The vessel was owned by the Western Navigation Co., Ltd. of Fort William, Ontario, Canada when she was lost during the Armistice Day storm on November 11, 1940 along with the William B. Davock and the Novadoc. Some theories say the Minch collided with the William B. Davock, which would certainly explain why the two sank so close to each other, but evidence suggests she simply was overwhelmed by the storm. All 24 lives members of her crew were lost when the ship sank about 1.5 miles south of Pentwater, Michigan. The following is the text from a Michigan Historical marker in Pentwater:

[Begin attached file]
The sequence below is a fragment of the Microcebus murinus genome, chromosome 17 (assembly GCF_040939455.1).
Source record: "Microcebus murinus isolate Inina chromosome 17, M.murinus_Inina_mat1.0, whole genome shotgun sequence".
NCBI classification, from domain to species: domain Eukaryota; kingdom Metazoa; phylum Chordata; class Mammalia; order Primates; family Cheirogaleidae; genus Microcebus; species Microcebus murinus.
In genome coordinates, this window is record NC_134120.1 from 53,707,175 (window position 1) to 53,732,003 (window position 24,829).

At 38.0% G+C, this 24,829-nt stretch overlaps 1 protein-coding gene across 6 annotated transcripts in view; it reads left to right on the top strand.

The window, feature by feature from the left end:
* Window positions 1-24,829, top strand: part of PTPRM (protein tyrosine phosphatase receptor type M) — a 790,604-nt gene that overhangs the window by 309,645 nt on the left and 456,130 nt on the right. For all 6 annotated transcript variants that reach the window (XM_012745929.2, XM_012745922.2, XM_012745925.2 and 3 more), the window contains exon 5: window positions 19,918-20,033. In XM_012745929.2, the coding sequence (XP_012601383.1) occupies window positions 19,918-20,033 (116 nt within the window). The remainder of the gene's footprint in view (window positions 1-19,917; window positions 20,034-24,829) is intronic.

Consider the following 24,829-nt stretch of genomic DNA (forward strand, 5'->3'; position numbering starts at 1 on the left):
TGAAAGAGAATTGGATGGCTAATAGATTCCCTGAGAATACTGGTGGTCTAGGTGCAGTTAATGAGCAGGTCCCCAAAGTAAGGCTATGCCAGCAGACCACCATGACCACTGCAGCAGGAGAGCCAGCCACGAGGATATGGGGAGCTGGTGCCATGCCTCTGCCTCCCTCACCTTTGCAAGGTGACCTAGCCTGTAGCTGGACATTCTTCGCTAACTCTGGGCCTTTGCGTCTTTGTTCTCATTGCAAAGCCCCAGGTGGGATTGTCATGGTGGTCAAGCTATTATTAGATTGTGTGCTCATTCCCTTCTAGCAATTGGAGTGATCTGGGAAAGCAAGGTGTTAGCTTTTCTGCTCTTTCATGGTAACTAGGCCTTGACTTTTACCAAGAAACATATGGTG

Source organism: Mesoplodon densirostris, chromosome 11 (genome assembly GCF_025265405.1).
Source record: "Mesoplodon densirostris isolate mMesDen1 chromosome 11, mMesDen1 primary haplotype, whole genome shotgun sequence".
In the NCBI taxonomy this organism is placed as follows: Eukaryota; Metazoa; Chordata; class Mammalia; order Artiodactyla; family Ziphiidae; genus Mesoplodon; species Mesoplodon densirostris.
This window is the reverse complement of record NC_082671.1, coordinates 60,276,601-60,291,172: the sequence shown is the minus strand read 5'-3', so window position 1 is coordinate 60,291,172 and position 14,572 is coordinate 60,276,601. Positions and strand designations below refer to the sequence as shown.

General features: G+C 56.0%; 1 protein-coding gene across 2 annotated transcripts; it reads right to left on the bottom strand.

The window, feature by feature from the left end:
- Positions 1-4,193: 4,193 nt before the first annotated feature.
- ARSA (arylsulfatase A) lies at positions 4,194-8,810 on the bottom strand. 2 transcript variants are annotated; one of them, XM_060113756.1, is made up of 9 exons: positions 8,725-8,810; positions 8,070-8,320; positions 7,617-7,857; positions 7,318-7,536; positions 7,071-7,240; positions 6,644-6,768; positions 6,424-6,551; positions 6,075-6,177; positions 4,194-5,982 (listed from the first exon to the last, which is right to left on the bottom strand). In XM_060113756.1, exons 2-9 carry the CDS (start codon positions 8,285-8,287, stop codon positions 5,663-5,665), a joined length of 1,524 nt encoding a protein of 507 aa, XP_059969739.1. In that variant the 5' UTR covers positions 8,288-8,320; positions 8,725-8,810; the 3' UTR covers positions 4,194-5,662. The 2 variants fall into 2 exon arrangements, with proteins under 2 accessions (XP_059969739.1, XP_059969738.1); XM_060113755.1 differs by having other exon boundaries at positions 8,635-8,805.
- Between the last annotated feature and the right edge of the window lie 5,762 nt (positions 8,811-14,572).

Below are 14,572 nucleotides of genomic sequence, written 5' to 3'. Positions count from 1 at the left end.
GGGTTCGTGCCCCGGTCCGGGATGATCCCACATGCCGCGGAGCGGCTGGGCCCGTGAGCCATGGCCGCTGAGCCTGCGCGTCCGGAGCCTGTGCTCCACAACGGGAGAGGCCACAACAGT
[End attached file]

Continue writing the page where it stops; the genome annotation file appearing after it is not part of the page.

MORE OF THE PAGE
"The most disastrous day in the history of Lake Michigan shipping was Armistice (now Veterans') Day, November 11, 1940. With seventy-five-mile-per-hour winds and twenty-foot waves, a raging storm destroyed three ships and claimed the lives of fifty-nine seamen. Two freighters sank with all hands lost, and a third, the Novadoc, ran aground with the loss of two crew members. Bodies washed ashore throughout the day. As night fell, a heavy snow storm arrived. Rescue efforts by the Coast Guard and local citizens continued for three days after the storm. Three Pentwater fishermen were later recognized by the local community and the Canadian government for their bravery in rescuing seventeen sailors from the Novadoc. "